We’ve had debates about Amy Chua’s Battle Hymn of the Tiger Mother on this weblog before. Overall I like Chua’s oeuvre, but she’s a bit superficial and over-hyped. It probably has to do with the fact that she’s trained as a lawyer, and so can nail the style but doesn’t have enough of the cognitive toolkit to process large amounts of empirical data (as opposed to selectively marshaling her “case”). Chua is persuasive if you are primed to believe her. Well, Joshua Hart and Chris Chabris have a paper out, Does a “Triple Package” of traits predict success? In short, no. So don’t abuse your children!

zyZ & Y is as good as advertised. Definitely the best Szechuan in San Francisco that I’ve encountered. But I still will give the nod to Mala bistro, where the flavors are stronger and have more of a kick. Then again, I’m probably biased, since I can barely taste mild flavors.

Yes, I think long but fixed terms for Supreme Court Justices would be a good thing. I also think our courts have too much of a role in the governance of this country…but looking at the world-wide trends, it strikes me the United States might be ahead of the curve on that.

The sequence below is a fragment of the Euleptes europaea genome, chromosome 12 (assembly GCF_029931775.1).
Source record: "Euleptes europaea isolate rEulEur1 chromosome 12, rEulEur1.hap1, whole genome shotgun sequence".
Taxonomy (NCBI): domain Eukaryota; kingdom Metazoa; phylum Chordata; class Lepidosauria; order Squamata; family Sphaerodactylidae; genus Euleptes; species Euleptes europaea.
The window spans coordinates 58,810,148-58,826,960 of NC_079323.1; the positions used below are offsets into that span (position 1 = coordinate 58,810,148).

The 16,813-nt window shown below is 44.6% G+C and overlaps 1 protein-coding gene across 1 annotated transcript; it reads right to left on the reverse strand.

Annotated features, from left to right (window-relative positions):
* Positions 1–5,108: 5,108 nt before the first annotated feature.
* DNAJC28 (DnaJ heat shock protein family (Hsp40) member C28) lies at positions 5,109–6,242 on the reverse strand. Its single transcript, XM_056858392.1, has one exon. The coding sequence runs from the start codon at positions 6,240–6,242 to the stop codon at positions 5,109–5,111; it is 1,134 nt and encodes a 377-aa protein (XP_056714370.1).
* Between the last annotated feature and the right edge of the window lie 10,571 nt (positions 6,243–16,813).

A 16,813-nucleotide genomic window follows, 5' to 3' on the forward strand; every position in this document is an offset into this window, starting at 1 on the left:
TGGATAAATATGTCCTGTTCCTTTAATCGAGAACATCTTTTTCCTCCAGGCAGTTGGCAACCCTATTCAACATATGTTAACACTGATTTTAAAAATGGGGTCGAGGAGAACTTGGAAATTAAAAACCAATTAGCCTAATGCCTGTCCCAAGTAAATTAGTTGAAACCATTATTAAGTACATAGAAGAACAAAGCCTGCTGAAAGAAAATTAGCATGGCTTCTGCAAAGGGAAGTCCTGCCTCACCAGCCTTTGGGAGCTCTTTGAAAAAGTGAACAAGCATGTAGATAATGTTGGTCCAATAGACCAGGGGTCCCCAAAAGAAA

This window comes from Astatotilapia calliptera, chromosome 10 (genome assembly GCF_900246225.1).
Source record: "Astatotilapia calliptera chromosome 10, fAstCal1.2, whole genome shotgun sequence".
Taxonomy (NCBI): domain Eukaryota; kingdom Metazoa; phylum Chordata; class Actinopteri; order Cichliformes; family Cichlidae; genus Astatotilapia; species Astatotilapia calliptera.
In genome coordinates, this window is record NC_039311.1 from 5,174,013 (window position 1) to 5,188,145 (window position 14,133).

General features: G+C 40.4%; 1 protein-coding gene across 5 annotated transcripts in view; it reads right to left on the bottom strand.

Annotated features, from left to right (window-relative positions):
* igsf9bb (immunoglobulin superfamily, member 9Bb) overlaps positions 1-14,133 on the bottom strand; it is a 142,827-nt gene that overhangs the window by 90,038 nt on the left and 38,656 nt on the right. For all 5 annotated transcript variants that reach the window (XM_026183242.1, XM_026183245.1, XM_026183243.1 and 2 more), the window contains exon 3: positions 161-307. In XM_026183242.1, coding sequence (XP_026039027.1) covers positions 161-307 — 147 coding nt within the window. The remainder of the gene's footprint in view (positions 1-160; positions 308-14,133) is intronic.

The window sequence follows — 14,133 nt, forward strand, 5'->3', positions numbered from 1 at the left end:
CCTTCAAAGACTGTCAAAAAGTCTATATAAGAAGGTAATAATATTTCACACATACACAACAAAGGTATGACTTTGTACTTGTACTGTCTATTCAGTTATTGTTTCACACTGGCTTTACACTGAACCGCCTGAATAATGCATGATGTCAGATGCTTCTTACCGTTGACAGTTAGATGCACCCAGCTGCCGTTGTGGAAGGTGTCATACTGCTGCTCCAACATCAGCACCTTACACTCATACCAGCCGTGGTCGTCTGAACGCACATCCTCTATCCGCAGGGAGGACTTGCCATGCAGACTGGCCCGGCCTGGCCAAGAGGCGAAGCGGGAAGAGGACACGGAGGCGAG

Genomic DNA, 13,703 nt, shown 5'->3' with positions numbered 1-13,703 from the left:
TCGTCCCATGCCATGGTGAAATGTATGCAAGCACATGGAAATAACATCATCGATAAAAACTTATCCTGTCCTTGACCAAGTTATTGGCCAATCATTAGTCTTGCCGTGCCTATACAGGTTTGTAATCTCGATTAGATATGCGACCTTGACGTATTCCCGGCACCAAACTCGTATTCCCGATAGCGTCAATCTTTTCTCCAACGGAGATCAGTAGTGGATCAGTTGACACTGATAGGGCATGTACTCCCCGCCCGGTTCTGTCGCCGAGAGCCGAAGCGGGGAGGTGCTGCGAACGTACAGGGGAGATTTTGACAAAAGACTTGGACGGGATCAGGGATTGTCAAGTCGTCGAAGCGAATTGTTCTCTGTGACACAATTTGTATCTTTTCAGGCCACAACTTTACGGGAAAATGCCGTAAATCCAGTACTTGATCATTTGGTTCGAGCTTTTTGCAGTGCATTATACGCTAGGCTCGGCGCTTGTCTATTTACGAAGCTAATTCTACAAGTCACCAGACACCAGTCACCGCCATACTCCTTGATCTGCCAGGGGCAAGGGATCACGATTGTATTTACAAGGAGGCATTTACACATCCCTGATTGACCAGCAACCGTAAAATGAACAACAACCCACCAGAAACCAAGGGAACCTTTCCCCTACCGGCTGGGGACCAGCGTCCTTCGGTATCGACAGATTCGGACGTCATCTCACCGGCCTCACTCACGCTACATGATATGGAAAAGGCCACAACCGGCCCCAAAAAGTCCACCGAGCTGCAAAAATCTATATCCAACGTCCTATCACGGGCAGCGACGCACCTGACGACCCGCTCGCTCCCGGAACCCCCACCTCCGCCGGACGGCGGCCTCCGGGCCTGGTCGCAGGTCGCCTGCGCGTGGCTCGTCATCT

I’ve put the reader survey up in CSV format. Recently I was having dinner with a few friends. One of them (a recent college grad) mentioned he’d been reading me since 7th grade. This prompted my other friend, who is less aware of my blog history, to express surprise and ask how many years I’d been blogging. She was taken aback when I said since 2002. The median number of years people have read me is 4 years, with a mean of 4.8. The standard deviation is 3.3 years, and the third quantile goes back 7 years. That means that at least 25% or so of the readers date to the ScienceBlogs years, which sounds about right.readersThe density plot to the left makes it clear that many people are anchoring to values like 5 or 10. Several people claim to have been reading me since 2002, though those of you claiming that you’ve been reading me for 16 years are off (I changed the values to 14). The drop off in the last few years is simply a function of the fact that the people most likely to actually fill out a survey like this are regular readers, and those who are only recently sampling probably don’t have any incentive (this sort of distribution where there’s a drop off at 1-2 years has been pretty consistent over all the years I’ve posted a survey).